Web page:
But given the roughly $113 billion in government spending it currently
looks like the bill will save, it seems a safe bet that Obamacare will be able
to finance itself over the next decade.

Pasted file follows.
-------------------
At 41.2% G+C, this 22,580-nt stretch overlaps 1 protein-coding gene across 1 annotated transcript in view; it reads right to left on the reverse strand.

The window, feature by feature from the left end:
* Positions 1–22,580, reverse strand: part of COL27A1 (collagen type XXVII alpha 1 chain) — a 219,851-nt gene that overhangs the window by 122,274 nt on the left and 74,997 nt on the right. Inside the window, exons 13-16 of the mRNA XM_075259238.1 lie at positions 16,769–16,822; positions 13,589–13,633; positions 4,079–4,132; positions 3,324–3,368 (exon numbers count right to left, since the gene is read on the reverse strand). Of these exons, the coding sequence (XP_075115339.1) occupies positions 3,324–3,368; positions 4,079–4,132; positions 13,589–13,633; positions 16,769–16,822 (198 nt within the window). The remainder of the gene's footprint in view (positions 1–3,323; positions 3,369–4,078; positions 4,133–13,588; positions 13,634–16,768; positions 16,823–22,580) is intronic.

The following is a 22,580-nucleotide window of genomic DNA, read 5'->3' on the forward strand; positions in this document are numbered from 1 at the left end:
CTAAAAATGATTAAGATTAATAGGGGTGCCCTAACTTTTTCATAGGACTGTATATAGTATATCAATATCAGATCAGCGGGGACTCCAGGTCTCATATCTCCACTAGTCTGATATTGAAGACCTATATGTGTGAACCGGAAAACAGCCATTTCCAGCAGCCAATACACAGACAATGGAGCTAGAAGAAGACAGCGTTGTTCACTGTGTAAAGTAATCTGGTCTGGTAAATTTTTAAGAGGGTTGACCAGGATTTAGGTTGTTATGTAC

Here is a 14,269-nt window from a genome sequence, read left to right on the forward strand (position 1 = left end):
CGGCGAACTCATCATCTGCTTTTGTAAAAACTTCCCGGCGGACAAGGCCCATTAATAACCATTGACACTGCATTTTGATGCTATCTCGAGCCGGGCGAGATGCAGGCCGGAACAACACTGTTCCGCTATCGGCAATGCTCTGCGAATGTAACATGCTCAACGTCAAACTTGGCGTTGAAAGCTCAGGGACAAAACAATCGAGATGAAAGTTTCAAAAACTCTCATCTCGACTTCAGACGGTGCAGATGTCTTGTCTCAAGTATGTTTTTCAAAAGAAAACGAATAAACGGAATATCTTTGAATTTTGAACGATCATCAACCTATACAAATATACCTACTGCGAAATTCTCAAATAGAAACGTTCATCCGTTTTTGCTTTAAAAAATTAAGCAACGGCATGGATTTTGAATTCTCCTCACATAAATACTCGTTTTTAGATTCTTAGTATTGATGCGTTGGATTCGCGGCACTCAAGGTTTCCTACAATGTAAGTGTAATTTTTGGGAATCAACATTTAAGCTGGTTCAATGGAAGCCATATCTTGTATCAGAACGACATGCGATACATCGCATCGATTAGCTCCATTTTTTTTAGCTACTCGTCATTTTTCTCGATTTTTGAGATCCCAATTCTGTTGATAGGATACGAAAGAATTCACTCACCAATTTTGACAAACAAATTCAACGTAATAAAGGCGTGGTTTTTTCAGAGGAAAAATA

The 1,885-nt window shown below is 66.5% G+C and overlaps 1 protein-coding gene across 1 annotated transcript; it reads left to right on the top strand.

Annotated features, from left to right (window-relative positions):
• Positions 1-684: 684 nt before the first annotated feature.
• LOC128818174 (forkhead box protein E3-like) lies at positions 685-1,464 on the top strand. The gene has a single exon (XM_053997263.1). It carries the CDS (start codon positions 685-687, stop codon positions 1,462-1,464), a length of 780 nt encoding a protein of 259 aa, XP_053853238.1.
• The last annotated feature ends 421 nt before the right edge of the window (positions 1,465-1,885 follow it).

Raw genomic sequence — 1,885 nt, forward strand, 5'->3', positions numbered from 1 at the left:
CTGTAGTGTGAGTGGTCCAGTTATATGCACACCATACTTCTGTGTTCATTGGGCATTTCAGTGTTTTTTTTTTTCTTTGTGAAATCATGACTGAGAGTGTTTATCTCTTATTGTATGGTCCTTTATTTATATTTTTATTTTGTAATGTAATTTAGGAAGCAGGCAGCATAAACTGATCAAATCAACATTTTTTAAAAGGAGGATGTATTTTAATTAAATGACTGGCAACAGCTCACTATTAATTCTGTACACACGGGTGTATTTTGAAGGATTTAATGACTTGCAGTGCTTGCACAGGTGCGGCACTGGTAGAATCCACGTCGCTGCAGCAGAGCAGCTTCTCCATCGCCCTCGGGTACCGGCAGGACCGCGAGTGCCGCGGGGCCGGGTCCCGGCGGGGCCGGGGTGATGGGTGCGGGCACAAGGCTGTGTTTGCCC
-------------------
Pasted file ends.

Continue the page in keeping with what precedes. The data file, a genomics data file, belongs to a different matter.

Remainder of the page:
Before the C.B.O.'s readjustment, it "looked like" the bill was going to save more than that. The fact is, what it "looks like" something will cost before it is actually implemented is a completely meaningless number. The C.B.O. acknowledged that its initial estimate of the price tag of Obamacare did not reflect the costs of unspecified "discretionary spending" included in the bill to fund its implementation, which essentially means that the estimate is worth precisely nothing to anyone trying to predict how much it actually will end up costing. Obamacare opponents, meanwhile, spent months prior to the bill's passage hammering precisely the point that the program was likely to cost more than projected, along with the related point that it would make it far more difficult to reduce the budget deficit by making some of the few cuts to government service that are politically feasible and using the proceeds not to pay down the debt but to offset new spending. The vast majority of Obamacare isn't even law yet, and already the critics have been proven right on both counts. If Noah thinks it's a safe bet that Obamacare is actually going to save the government $113 billion over the first ten years, he's welcome to put his own money down on it. Personally I'd opt for something with better odds - PowerBall tickets, maybe.